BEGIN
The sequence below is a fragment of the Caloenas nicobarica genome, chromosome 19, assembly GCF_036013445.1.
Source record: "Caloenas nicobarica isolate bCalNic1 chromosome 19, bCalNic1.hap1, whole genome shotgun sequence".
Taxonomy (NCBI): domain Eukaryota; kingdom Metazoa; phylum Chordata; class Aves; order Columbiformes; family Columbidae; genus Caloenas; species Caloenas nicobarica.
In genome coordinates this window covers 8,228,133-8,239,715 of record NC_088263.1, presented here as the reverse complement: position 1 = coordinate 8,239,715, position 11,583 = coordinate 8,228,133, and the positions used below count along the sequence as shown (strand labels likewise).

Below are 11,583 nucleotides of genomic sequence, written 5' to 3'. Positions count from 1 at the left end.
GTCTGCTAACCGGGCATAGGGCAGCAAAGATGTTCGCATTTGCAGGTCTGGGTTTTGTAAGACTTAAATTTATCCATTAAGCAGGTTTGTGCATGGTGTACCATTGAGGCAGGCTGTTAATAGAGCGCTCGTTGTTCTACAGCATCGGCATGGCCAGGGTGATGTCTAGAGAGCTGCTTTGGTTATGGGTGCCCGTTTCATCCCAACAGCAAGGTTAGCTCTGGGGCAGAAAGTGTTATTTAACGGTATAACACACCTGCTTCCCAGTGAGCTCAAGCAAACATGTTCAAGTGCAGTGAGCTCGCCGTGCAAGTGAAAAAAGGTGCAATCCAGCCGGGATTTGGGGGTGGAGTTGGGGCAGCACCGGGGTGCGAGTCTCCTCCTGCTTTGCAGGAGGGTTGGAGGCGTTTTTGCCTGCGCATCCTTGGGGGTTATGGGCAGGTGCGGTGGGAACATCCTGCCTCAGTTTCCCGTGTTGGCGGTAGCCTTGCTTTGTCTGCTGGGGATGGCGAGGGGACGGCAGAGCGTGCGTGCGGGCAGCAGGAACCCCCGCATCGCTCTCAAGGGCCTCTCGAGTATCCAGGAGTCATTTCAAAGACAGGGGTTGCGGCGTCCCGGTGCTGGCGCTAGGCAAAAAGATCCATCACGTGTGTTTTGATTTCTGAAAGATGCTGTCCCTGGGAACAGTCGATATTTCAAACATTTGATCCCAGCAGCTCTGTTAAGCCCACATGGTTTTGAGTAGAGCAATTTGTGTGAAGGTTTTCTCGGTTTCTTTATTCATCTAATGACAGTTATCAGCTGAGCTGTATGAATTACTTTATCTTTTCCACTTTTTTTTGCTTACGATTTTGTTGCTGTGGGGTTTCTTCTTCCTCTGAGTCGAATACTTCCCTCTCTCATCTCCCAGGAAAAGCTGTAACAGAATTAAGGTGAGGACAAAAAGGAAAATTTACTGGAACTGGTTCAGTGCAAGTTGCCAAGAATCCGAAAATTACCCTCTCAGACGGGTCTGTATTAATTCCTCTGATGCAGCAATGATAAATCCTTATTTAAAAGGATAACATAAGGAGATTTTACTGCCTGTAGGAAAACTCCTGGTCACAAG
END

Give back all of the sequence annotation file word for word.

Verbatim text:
The sequence below is a fragment of the Caloenas nicobarica genome, chromosome 19, assembly GCF_036013445.1.
Source record: "Caloenas nicobarica isolate bCalNic1 chromosome 19, bCalNic1.hap1, whole genome shotgun sequence".
Taxonomy (NCBI): domain Eukaryota; kingdom Metazoa; phylum Chordata; class Aves; order Columbiformes; family Columbidae; genus Caloenas; species Caloenas nicobarica.
In genome coordinates this window covers 8,228,133-8,239,715 of record NC_088263.1, presented here as the reverse complement: position 1 = coordinate 8,239,715, position 11,583 = coordinate 8,228,133, and the positions used below count along the sequence as shown (strand labels likewise).

Below are 11,583 nucleotides of genomic sequence, written 5' to 3'. Positions count from 1 at the left end.
GTCTGCTAACCGGGCATAGGGCAGCAAAGATGTTCGCATTTGCAGGTCTGGGTTTTGTAAGACTTAAATTTATCCATTAAGCAGGTTTGTGCATGGTGTACCATTGAGGCAGGCTGTTAATAGAGCGCTCGTTGTTCTACAGCATCGGCATGGCCAGGGTGATGTCTAGAGAGCTGCTTTGGTTATGGGTGCCCGTTTCATCCCAACAGCAAGGTTAGCTCTGGGGCAGAAAGTGTTATTTAACGGTATAACACACCTGCTTCCCAGTGAGCTCAAGCAAACATGTTCAAGTGCAGTGAGCTCGCCGTGCAAGTGAAAAAAGGTGCAATCCAGCCGGGATTTGGGGGTGGAGTTGGGGCAGCACCGGGGTGCGAGTCTCCTCCTGCTTTGCAGGAGGGTTGGAGGCGTTTTTGCCTGCGCATCCTTGGGGGTTATGGGCAGGTGCGGTGGGAACATCCTGCCTCAGTTTCCCGTGTTGGCGGTAGCCTTGCTTTGTCTGCTGGGGATGGCGAGGGGACGGCAGAGCGTGCGTGCGGGCAGCAGGAACCCCCGCATCGCTCTCAAGGGCCTCTCGAGTATCCAGGAGTCATTTCAAAGACAGGGGTTGCGGCGTCCCGGTGCTGGCGCTAGGCAAAAAGATCCATCACGTGTGTTTTGATTTCTGAAAGATGCTGTCCCTGGGAACAGTCGATATTTCAAACATTTGATCCCAGCAGCTCTGTTAAGCCCACATGGTTTTGAGTAGAGCAATTTGTGTGAAGGTTTTCTCGGTTTCTTTATTCATCTAATGACAGTTATCAGCTGAGCTGTATGAATTACTTTATCTTTTCCACTTTTTTTTGCTTACGATTTTGTTGCTGTGGGGTTTCTTCTTCCTCTGAGTCGAATACTTCCCTCTCTCATCTCCCAGGAAAAGCTGTAACAGAATTAAGGTGAGGACAAAAAGGAAAATTTACTGGAACTGGTTCAGTGCAAGTTGCCAAGAATCCGAAAATTACCCTCTCAGACGGGTCTGTATTAATTCCTCTGATGCAGCAATGATAAATCCTTATTTAAAAGGATAACATAAGGAGATTTTACTGCCTGTAGGAAAACTCCTGGTCACAAG